Council’s ‘sinister’ move to close school


Education chiefs have been accused of “manipulating conditions” to justify their decision to close St Joseph’s Primary School.

The claim came after a Freedom of Information request by the school’s parent council revealed that a number of children were refused entry into the school in 2015/16.

The figures released seem to show that four children were unsuccessful in gaining a placement request at the school, although the council say there were only two.

Save Our School campaigners claim the unsuccessful placing requests are part of a wider scheme to reduce pupil numbers - backing the council’s argument that there are not enough pupils to sustain the school.

However, according to the council these pupils were refused a place because it would have increased class sizes to the point where more teachers would be needed.

Paula Speirs, a spokeswoman for the school’s parent council, said: “We are concerned East Dunbartonshire Council wants to run our pupil numbers and our school down.

“We believe this is sinister behaviour by a council which will apparently stop at nothing in their quest to end Catholic education in Milngavie, even when there are no revenue savings to be gained.”

SNP group leader Ian Mackay said: “The Labour/Tory and until recently Lib Dem administration are so determined to close St Joseph’s before the council elections in May 2017 they will manipulate conditions to justify their position. There were three main reasons for their original proposal, one of which was under occupation so what better way to engineer this by refusing placing requests? The other two criteria for closing St Joseph’s were revenue savings and educational benefit to the pupils. Everyone now accepts there will be no revenue savings from the proposed merger and no educational benefit for the displaced pupils.”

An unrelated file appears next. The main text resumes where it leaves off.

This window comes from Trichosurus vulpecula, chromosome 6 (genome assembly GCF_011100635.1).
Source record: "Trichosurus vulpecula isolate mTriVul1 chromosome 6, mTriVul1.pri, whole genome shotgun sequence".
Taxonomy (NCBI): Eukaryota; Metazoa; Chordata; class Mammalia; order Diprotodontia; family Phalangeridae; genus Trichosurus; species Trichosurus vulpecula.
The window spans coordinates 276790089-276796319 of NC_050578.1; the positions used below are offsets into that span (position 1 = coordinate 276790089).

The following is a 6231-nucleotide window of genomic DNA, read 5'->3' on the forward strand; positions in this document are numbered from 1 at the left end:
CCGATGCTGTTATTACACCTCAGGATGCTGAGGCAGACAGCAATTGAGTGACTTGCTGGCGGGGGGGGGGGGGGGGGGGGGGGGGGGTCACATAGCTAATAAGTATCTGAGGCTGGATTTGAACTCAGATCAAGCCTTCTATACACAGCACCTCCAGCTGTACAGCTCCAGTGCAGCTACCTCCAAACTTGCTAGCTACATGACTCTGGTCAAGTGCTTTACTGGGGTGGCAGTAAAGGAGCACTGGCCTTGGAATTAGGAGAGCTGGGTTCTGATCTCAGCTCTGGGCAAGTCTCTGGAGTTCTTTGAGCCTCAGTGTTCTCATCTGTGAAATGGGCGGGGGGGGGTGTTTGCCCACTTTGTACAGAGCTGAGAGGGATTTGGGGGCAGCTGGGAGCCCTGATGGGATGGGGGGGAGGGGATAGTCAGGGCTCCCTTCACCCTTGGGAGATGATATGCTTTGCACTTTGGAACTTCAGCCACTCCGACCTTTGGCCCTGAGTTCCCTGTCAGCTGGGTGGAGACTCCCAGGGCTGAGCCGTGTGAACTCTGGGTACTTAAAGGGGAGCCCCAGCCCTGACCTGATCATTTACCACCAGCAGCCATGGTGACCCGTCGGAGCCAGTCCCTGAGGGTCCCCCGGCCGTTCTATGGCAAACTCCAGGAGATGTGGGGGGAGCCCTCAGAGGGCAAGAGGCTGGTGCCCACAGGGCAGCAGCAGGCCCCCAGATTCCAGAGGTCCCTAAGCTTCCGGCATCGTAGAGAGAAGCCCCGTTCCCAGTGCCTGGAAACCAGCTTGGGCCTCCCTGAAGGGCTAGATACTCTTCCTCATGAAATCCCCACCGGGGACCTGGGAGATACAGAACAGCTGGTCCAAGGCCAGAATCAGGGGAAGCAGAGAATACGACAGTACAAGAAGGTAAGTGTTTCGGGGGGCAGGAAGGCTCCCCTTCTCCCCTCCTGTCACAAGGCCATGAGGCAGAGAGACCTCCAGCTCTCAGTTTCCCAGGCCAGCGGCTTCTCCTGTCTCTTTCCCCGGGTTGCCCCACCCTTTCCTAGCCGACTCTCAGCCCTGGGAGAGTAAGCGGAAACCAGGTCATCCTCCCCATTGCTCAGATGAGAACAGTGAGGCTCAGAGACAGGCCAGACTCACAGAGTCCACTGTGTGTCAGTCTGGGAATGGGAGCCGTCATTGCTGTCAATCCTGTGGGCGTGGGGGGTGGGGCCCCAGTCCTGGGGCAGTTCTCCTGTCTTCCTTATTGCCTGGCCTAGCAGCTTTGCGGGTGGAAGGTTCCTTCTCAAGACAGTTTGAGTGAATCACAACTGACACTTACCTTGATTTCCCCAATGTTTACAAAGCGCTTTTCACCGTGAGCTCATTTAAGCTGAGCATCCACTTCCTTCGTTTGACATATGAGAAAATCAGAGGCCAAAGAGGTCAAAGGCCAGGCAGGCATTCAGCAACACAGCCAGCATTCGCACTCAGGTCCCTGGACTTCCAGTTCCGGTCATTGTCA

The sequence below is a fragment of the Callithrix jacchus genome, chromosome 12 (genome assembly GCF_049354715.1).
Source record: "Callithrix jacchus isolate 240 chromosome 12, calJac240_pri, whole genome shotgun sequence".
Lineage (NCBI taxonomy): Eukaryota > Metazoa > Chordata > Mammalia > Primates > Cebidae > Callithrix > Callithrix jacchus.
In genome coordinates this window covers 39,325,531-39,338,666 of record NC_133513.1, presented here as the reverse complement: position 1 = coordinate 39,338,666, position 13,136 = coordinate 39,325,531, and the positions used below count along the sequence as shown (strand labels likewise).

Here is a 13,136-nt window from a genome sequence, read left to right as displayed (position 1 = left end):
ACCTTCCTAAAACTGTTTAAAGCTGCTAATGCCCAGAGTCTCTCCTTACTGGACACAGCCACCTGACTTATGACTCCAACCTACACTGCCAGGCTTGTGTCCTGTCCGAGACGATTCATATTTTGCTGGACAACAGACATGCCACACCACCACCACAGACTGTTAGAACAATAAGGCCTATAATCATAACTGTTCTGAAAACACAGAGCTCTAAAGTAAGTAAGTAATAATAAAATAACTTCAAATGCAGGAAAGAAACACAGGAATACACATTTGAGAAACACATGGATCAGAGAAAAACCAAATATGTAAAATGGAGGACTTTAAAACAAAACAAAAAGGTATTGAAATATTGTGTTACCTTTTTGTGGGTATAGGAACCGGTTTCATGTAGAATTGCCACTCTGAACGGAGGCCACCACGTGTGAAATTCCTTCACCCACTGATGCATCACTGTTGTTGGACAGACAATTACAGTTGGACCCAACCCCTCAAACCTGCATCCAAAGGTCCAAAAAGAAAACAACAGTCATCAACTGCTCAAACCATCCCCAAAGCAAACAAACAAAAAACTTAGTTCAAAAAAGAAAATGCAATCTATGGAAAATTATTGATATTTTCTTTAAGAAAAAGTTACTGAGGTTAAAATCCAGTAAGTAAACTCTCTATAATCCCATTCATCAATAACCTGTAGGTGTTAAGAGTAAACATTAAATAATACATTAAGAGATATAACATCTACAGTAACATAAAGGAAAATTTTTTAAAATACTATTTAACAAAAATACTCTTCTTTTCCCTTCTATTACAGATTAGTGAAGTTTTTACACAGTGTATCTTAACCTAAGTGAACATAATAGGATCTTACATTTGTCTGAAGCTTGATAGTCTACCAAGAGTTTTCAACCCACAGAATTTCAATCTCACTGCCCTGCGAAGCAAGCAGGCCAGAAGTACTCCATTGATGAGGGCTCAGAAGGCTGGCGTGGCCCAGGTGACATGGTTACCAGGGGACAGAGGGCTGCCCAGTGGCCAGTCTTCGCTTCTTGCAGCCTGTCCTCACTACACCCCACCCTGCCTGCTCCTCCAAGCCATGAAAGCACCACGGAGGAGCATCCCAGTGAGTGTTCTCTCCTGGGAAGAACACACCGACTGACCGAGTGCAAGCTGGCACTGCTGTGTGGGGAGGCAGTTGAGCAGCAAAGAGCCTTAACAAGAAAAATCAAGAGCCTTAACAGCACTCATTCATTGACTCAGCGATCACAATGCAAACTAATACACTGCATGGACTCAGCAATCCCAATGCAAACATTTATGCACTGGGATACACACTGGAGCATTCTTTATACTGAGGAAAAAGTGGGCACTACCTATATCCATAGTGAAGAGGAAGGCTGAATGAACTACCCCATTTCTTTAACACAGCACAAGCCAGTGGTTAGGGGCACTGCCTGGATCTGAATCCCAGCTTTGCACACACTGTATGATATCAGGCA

Council leader Rhondda Geekie said: “It is insulting to suggest that East Dunbartonshire Council would deliberately manipulate the places given to pupils at St Joseph’s Primary School in order to achieve a political goal.

“The council always grants placing request where it can and has a clear policy describing the limited number of circumstances in which we would not grant a request.”

She continued: “Unfortunately, across all our 44 schools we sometimes need to refuse requests - although we granted 821 requests last year, 126 requests were refused.

“The most common reason to refuse a request is that the school would be required to employ an additional teacher to accommodate the additional pupil, which is exactly what happened at St Joseph’s last year.”

Jacqui MacDonald, the council’s chief education officer confirmed a small number of placing requests were refused this year for St Joseph’s.

She explained: “To have accepted these requests into year groups that were already full would have exceeded national class size limits and would have required the council to have employed an additional teacher to accommodate the additional pupil.

“The same criteria are applied to all schools across East Dunbartonshire and this decision was not influenced by any other factors. Although individual classes are full, latest figures show the school building is 58 per cent under-occupied. It has capacity for 289 pupils and currently has only six classes.”

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